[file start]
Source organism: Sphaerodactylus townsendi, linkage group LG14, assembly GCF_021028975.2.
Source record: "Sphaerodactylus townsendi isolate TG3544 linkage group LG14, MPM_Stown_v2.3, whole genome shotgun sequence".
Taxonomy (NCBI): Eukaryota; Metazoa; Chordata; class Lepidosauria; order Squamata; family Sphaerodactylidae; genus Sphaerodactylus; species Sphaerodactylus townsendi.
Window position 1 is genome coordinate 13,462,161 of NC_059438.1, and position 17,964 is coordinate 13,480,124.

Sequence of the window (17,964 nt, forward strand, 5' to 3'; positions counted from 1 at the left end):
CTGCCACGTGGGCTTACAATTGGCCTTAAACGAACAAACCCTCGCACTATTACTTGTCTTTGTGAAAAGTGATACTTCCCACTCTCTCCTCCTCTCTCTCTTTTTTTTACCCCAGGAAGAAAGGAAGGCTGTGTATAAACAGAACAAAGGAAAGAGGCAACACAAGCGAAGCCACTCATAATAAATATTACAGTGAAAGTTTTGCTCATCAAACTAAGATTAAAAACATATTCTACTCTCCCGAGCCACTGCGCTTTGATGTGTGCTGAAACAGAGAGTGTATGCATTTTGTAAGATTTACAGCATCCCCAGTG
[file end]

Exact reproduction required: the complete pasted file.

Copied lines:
Source organism: Sphaerodactylus townsendi, linkage group LG14, assembly GCF_021028975.2.
Source record: "Sphaerodactylus townsendi isolate TG3544 linkage group LG14, MPM_Stown_v2.3, whole genome shotgun sequence".
Taxonomy (NCBI): Eukaryota; Metazoa; Chordata; class Lepidosauria; order Squamata; family Sphaerodactylidae; genus Sphaerodactylus; species Sphaerodactylus townsendi.
Window position 1 is genome coordinate 13,462,161 of NC_059438.1, and position 17,964 is coordinate 13,480,124.

Sequence of the window (17,964 nt, forward strand, 5' to 3'; positions counted from 1 at the left end):
CTGCCACGTGGGCTTACAATTGGCCTTAAACGAACAAACCCTCGCACTATTACTTGTCTTTGTGAAAAGTGATACTTCCCACTCTCTCCTCCTCTCTCTCTTTTTTTTACCCCAGGAAGAAAGGAAGGCTGTGTATAAACAGAACAAAGGAAAGAGGCAACACAAGCGAAGCCACTCATAATAAATATTACAGTGAAAGTTTTGCTCATCAAACTAAGATTAAAAACATATTCTACTCTCCCGAGCCACTGCGCTTTGATGTGTGCTGAAACAGAGAGTGTATGCATTTTGTAAGATTTACAGCATCCCCAGTG